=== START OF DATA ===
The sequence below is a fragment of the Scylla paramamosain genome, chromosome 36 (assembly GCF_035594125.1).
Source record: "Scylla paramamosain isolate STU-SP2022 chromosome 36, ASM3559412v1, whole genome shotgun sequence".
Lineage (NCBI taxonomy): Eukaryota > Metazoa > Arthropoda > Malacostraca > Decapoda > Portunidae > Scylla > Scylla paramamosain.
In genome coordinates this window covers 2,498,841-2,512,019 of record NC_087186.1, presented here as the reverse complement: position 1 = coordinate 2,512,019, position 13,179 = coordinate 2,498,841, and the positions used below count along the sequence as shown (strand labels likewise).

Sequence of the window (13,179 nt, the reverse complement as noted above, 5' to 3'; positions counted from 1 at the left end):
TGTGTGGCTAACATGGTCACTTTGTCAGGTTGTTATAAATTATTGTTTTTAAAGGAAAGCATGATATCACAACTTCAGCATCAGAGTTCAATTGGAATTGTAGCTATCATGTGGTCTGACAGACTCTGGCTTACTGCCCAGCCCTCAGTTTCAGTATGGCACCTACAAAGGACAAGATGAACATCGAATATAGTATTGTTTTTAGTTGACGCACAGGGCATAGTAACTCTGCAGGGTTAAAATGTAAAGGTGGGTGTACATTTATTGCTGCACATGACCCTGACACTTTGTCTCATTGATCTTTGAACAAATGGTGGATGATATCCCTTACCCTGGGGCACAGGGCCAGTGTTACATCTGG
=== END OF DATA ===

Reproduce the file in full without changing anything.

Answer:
The sequence below is a fragment of the Scylla paramamosain genome, chromosome 36 (assembly GCF_035594125.1).
Source record: "Scylla paramamosain isolate STU-SP2022 chromosome 36, ASM3559412v1, whole genome shotgun sequence".
Lineage (NCBI taxonomy): Eukaryota > Metazoa > Arthropoda > Malacostraca > Decapoda > Portunidae > Scylla > Scylla paramamosain.
In genome coordinates this window covers 2,498,841-2,512,019 of record NC_087186.1, presented here as the reverse complement: position 1 = coordinate 2,512,019, position 13,179 = coordinate 2,498,841, and the positions used below count along the sequence as shown (strand labels likewise).

Sequence of the window (13,179 nt, the reverse complement as noted above, 5' to 3'; positions counted from 1 at the left end):
TGTGTGGCTAACATGGTCACTTTGTCAGGTTGTTATAAATTATTGTTTTTAAAGGAAAGCATGATATCACAACTTCAGCATCAGAGTTCAATTGGAATTGTAGCTATCATGTGGTCTGACAGACTCTGGCTTACTGCCCAGCCCTCAGTTTCAGTATGGCACCTACAAAGGACAAGATGAACATCGAATATAGTATTGTTTTTAGTTGACGCACAGGGCATAGTAACTCTGCAGGGTTAAAATGTAAAGGTGGGTGTACATTTATTGCTGCACATGACCCTGACACTTTGTCTCATTGATCTTTGAACAAATGGTGGATGATATCCCTTACCCTGGGGCACAGGGCCAGTGTTACATCTGG